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I have the following instance method (adapted from Listing 3-6 of the Event Handling section in the iPhone Application Programming Guide):

- (CGPoint)originOfTouch:(UITouch *)touch
    CGPoint *touchOriginPoint = (CGPoint *)CFDictionaryGetValue(touchOriginPoints, touch);
    if (touchOriginPoint == NULL)
        touchOriginPoint = (CGPoint *)malloc(sizeof(CGPoint)); // leaks
        CFDictionarySetValue(touchOriginPoints, touch, touchOriginPoint);
        *touchOriginPoint = [touch locationInView:touch.view];
    return *touchOriginPoint;

Every once in a while my app leaks 16 Bytes as a result of the call to malloc(). I'm not sure how to return touchOriginPoint while free()ing it as well.

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4 Answers 4

up vote 3 down vote accepted

If you do not care a minor performance loss, use an NSMutableDictionary and store the point as an NSValue:

NSValue* touchOriginPointValue = [touchOriginPoints objectForKey:touch];
if (touchOriginPointValue == nil) {
   touchOriginPointValue = [NSValue valueWithCGPoint:[touch locationInView:touch.view]];
   [touchOriginPoints setObject:touchOriginPointValue forKey:touch];
return [touchOriginPointValue CGPointValue];

If you must use the CFDictionary approach, you have to find a place to free those malloc-ed memory when the values are not needed. Therefore, you have to pass the values callbacks when creating the dictionary

static void free_malloced_memory (CFAllocatorRef allocator, const void *value) {
static const CFDictionaryValueCallBacks values_callbacks = {0, NULL, free_malloced_memory, NULL, NULL};
touchOriginPoints = CFDictionaryCreateMutable(NULL, 0, &kCFTypeDictionaryKeyCallBacks, & values_callbacks);
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Thanks KennyTM, I'll give those callback functions a shot. – Shaun Inman Jan 27 '10 at 16:24
CFDictionary is required because UITouch doesn't implement NSCopying. While implementing the callback function helps it doesn't eliminate all the related memory leaks. – Shaun Inman Feb 2 '10 at 15:18
@Shaun: Ah right. But since copying is the only issue, you still can use CFDictionary with UITouch as the keys, NSValue as the values, and use the &kCFTypeDictionaryValueCallBacks value callbacks so that CF can track the ref-counting automatically. – kennytm Feb 2 '10 at 15:43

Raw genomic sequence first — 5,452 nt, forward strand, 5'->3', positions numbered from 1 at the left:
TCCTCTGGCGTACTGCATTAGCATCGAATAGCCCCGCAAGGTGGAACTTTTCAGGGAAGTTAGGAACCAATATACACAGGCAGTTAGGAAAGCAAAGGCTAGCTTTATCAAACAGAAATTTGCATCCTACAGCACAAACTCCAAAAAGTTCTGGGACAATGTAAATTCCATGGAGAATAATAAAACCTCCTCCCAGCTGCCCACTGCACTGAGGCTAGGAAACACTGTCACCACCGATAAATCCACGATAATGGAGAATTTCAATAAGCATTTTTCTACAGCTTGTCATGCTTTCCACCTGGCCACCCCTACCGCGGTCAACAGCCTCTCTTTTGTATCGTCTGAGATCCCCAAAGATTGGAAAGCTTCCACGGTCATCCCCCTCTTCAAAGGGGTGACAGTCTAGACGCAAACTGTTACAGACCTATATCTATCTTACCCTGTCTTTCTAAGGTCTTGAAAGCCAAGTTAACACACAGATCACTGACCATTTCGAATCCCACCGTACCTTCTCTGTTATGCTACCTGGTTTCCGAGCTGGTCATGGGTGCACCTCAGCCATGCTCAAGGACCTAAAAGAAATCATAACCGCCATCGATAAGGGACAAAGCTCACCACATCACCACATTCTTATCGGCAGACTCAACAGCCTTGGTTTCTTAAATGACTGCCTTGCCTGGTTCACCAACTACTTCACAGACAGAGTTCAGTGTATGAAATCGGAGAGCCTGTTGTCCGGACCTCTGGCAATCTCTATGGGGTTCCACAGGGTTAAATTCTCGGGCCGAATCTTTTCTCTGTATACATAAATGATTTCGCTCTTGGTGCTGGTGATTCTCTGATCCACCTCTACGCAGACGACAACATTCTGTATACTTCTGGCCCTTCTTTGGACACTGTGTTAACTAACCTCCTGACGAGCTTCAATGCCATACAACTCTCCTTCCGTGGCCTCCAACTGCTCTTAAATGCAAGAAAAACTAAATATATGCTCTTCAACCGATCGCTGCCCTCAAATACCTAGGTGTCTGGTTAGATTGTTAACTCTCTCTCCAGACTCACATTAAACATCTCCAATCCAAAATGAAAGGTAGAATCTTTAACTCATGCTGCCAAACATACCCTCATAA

If you must return the malloc'd value from the function, then you have passed the responsibility for freeing the memory to the calling function, or one of its callers.

Since we can't see the calling functions, we can't diagnose any more.

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If you are going to be returning an object that is allocated, then either you need to have the caller free() it, or else you need to be using some kind of garbage collection (so it gets freed automatically).

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2 seconds behind my answer... :D – Jonathan Leffler Jan 27 '10 at 7:31
There's no GC in iPhoneOS. – kennytm Jan 27 '10 at 7:31
It's very sad that there is no GC in iPhoneOS. I realize that this is an iPhone specific comment, but my answer is a general-purpose one. – vy32 Jan 27 '10 at 16:50

you don't actually return a pointer, the value is copied to a temp value when it is returned, so you aren't really returning the allocation at all, the problem is that you just aren't freeing it either, you add the allocation to the dictionary and just leave it there?

is there like an EndOfTouch function? where you remove the touch from the dictionary? if there is, call free on your allocation there and you should be fine

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There is a touchesEnded method where I free these allocations but I'm finding that when the touch delegate is removed mid-touch that method is never fired resulting in the orphaned allocations. – Shaun Inman Jan 27 '10 at 16:25
hmm, how is the touch delegate removed? (i'm not too familiar with iphone or objC for that matter). could you go through your list and free everything then? aside from that, could you have a dictionary of actual objects, rather than a dictionary of pointers?, (i don't know how the CFDictionaryGetValue would return if it couldn't find the answer...) that way there would be no allocations to free. – matt Jan 27 '10 at 23:09

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